For Jerry Masin, finding a technological whiz kid is less important than finding someone who can think and learn in the right way.

As the president of SetFocus, a Parsippany-based training and placement academy for IT professionals, Masin sees up close how fast and how often technology changes. And being able to keep up with the changes is more important than knowing any one particular program.

Masin will be part of the “Bridging the Gap Job Search Workshop,” a program by the NJ Technology Council’s Technology & Entrepreneurship Talent Network, on Wednesday, October 3, from 9 a.m. to 12:30 p.m. at Middlesex County One-Stop Career Center in New Brunswick. The event is free to attend. Visit

Joining Masin will be John Dykeman and Malte Pendergast-Fischer of Emerald Financial Resources, Charlyene Latimer Douma, a recruitment and retention manager at Bayonne Medical Center, and Jerry Passione of Juniper Networks.

Masin came to the IT world via communications. He is not a technology guy himself, in the sense that he does not know how to write programming code. Rather, he manages IT staffing and gets people connected to other people and to jobs, he says.

In college (Rutgers, where he earned his bachelor’s in communications) he built what was at the time (circa 1980) the largest student-run television station in the country, Knight Time Productions. This was at a time when even New York City had only seven television channels.

Finding a taste for management, Masin earned a master’s in the subject from the University of Maryland and became the HR director at Bloomberg in 1994. Masin stayed in HR until 2010, when he became the COO at David Landau & Associates, a management consulting firm.

He found SetFocus, he says, while working on a business development project in Russia. He liked that the company was “an engine to create jobs” and how it translates technology into real world applications that put people to work.

Mainly, Masin’s career has been about helping stressed companies, “turn-arounds,” and early stage companies in every field from retail to technology grow and increase their sustainability, he says.

Be creative, be smart. What Masin has found in his career is that a broad understanding of how technology works is better than specific knowledge of one application or program. What SetFocus looks for in potential students, he says, is someone who can translate technology into life experience and vice versa.

He looks for the problem solver, the creative thinker, and the ability to make the abstract into something concrete. “Creativity isn’t the domain of scientists,” he says. “It’s the domain of smart people.”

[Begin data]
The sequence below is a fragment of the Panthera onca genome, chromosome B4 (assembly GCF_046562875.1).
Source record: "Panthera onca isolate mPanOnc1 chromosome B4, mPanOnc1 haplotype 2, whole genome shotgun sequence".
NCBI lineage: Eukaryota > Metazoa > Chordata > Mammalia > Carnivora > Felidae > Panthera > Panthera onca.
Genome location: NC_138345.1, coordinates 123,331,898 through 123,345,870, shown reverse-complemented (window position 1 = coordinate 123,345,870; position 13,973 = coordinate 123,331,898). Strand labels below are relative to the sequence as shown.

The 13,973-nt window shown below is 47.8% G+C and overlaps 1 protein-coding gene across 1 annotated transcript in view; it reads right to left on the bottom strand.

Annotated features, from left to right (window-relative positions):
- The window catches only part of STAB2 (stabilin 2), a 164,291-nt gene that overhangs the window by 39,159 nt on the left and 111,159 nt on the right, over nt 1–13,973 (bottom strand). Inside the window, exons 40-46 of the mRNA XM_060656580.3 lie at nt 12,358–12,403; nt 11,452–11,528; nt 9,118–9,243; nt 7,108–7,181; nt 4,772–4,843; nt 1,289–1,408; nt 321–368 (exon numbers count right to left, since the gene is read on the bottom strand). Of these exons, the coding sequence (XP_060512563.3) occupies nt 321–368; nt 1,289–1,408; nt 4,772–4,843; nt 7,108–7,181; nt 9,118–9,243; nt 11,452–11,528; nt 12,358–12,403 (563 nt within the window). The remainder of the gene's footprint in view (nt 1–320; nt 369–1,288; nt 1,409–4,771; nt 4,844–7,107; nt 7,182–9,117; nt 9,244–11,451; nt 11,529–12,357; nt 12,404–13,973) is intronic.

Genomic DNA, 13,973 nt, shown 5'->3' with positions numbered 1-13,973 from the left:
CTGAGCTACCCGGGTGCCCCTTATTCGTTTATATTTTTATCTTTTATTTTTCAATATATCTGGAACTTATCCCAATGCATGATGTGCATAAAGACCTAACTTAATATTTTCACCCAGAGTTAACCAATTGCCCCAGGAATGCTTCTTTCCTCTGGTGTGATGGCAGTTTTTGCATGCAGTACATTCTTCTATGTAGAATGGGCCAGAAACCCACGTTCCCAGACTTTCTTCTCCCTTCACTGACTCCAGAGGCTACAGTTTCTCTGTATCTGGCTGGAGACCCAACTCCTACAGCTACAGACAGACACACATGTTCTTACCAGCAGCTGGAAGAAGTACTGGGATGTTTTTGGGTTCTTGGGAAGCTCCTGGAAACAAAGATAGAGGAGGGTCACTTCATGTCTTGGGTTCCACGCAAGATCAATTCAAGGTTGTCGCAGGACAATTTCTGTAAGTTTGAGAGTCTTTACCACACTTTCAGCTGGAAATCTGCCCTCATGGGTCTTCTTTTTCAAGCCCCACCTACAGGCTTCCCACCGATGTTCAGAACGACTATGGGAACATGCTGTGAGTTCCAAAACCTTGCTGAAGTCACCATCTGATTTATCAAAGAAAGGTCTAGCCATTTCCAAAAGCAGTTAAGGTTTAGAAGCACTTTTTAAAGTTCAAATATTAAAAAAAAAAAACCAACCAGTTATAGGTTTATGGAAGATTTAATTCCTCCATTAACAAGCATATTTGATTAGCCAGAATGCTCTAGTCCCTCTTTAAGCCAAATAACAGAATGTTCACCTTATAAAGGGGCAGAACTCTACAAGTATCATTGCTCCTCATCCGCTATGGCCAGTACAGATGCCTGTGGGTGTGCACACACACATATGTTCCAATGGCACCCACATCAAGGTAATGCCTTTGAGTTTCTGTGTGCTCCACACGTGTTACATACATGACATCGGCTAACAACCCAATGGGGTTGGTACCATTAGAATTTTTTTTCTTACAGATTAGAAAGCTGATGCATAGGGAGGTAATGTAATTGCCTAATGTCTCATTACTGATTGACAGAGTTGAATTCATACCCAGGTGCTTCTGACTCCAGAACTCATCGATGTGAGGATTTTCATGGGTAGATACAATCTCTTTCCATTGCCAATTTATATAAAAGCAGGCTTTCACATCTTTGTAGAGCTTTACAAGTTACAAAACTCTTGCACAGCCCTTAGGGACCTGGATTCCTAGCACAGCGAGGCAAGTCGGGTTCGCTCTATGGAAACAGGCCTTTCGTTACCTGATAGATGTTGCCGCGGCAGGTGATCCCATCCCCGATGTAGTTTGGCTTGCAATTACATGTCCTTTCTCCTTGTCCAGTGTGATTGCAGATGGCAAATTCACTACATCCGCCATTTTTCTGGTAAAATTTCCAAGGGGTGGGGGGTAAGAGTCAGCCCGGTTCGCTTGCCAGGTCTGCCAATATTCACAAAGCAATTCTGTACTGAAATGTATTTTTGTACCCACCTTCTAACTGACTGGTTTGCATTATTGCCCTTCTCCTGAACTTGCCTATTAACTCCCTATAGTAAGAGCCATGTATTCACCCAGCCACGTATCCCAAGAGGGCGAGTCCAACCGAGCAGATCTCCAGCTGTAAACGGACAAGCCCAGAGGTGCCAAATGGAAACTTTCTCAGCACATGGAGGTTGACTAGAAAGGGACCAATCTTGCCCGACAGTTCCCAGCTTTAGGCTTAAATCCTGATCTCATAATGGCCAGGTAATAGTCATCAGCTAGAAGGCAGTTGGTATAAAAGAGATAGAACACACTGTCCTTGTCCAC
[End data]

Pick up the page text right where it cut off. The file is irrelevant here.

The IT industry is a draw for smart people with technological and creative bents, Masin says, because smart people recognize a few advantages to the field. First is the money — IT newbies usually make a starting salary of between $40,000 and $65,000 a year. Another plus is that while the national unemployment rate has waded into the 8 to 9 percent area, unemployment for IT professionals is 3 percent, Masin says.

Not just anyone can do it. The screening process for SetFocus, for example, is fairly rigorous, and the requirements of the workplace are not at all easy, Masin says. He boasts that his company has a good history of placing students into jobs, but even those students who get through the screening process — made to weed out people who can’t keep up — aren’t guaranteed a job.

The biggest myth, Masin says, is that training at a school like SetFocus, or even college, will mean getting a job. SetFocus stacks the odds in a student’s favor by assigning a career coach to each student, helping with resumes, and introducing candidates to a network of tech employers. But it makes no guarantees that anyone will actually land a job.

It’s a competition out there. Besides the unethical aspects of making promises of getting a job, Masin cautions would-be IT workers to know how competitive the job market is. The irony is that the field actually works against experienced workers right now. In interview rooms all over the world, new-to-the-field candidates are going up against seasoned pros. And while it’s hard to break into the field at an entry-level, it can be harder for a longtime IT worker to get work.

Why? Money. Newer workers are willing to work for less than seasoned workers who’ve gotten used to big paychecks, Masin says. At the same time, experienced workers have gotten wise to the dynamic and are willing to work for less money. So either way you slice it, Masin says, getting a job in IT is competitive.

SetFocus keeps the odds in the students’ favor by leveraging Microsoft. The company trains workers in the Microsoft systems and has, Masin says, “the breadth and depth of Microsoft” at its disposal. SetFocus teaches the open source .NET system (as opposed to Java). SetFocus also has a deep research staff and partnerships with industry organizations that help it stay ahead of the curve.

Still, what it comes down to for Masin is the ability to understand what that curve is curving toward. SetFocus starts potential students off with a free library of basic training information that offers 200 hours worth of the ABCs of database networking and object-oriented concepts.

“Once they get their arms around that we can go from there,” he says. “We begin every conversation with a talk about the ability to get into IT. Not everyone can do it.”

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